I was also going downhill. I describe depression as “being sucked into a black hole.”
Stupid Cancer. I was still grieving my mother’s death.
Stupid Dementia. Watching someone suffer with dementia is similar to having the hairs plucked out of your head one by one.
Tears and More Tears
Between my mother dying and Dad’s decline (and most likely being early post-menopausal due to surgery) I became more and more depressed. I was not a particularly emotional person in the past, but now I cried at the drop of a hat.
Grief, it rips at your soul. When someone dies, we grieve, sometimes for years. When someone is slowing slipping away from you mentally and physically, the grief is drawn out, slowly, repetitively.
I lay in bed several nights, sobbing away. My poor husband did not know what to do.
A sad movie or TV show – my makeup streaked down my cheeks.
Those sappy commercials about homeless dogs – sad, sad, sad.
When I had been depressed previously I took St. John’s Wort, which was just enough to keep me on an even keel. But not anymore.
The Breaking Point
One day at work my computer wouldn’t boot up. My eyes teared up. A co-worker walked in and said, “Are you okay”? I said yes, but I knew this was not normal, I was not okay.
(Looking back, it is ironic that technology would be the last straw.)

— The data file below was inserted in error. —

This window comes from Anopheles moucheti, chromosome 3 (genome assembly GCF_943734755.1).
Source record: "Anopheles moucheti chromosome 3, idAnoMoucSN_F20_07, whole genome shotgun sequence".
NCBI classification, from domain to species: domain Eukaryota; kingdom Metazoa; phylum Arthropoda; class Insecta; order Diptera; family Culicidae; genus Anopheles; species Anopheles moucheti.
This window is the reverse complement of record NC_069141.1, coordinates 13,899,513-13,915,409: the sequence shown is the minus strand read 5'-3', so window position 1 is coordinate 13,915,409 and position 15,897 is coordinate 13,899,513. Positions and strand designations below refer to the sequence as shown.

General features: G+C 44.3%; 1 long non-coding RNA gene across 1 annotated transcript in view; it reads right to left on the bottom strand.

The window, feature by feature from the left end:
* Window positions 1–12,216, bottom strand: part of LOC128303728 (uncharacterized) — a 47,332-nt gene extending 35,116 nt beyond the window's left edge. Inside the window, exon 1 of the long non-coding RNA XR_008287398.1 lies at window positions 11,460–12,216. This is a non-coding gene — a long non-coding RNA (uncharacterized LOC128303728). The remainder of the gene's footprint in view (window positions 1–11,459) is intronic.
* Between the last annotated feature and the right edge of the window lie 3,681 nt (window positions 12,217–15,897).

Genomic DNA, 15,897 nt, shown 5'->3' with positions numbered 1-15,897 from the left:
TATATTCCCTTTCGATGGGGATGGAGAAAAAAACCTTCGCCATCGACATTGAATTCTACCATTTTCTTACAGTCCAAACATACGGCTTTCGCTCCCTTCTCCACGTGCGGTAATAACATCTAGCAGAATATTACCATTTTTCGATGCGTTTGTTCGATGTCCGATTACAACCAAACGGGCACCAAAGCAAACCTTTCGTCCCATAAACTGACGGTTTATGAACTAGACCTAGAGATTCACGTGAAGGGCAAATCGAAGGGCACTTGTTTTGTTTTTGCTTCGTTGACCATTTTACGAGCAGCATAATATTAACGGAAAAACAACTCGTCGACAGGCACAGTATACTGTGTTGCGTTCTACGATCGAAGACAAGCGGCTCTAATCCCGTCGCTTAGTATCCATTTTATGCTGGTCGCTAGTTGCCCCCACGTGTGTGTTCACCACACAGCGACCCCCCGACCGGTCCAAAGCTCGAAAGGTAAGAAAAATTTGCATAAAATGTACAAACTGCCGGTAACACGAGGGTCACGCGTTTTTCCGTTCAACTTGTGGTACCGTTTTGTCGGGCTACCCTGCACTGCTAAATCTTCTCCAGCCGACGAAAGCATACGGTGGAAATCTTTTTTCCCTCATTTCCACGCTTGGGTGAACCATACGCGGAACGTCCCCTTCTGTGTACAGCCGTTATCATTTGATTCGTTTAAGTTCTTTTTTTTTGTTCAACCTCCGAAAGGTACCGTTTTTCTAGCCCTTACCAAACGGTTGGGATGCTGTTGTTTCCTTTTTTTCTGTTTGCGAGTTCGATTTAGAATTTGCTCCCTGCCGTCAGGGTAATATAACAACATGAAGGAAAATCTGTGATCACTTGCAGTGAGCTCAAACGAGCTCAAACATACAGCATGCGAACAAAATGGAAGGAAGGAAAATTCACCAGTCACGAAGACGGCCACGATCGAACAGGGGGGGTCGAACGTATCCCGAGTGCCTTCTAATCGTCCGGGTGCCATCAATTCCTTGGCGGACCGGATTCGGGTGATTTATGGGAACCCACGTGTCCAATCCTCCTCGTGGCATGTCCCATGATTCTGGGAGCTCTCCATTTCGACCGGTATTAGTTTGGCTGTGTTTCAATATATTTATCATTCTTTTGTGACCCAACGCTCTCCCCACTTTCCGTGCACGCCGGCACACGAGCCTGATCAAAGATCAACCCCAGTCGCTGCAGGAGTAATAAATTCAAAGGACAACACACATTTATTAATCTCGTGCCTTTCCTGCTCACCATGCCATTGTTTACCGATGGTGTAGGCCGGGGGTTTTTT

Finally, I went to the doctor and told her what was going on. They called it “situational depression” and prescribed me antidepressants.
Why had I waited so long?
Moving out of The Plaza
We let The Plaza know we would be terminating his apartment lease. We had to pack up his remaining earthly possessions, other than the few clothes and items he could have in the nursing home.
I joined up with Terri and Patty on a crisp autumn Saturday to pack. One very odd situation we found was quite a few end rolls of toilet paper. I wondered why he would hide them in the back of the cabinet. I later remembered a time he ran out of toilet paper, and I had to run to the store to get him a package. This was his way of making sure he never ran out!
By the middle of Saturday, I had a pounding headache. I am not prone to migraines, but I was nauseous and feeling sick. Stress.
My sisters had to take a break and run an errand, so I decided to visit a local craft show. There was a man there giving massages as a fund-raiser, $1 a minute. I forked over $20 and had the best head and neck massage ever. It nearly took away my headache. A little self-care will go a long way.
CALL TO ACTION: If you are going through a difficult time and suffer from depression or anxiety, don’t think it will just go away. Talk to your doctor or a professional. Why add misery to misery if you don’t have to?
Modern medicine truly is miraculous, talk therapy is great, an occasional massage will do wonders. Please don’t suffer unnecessarily.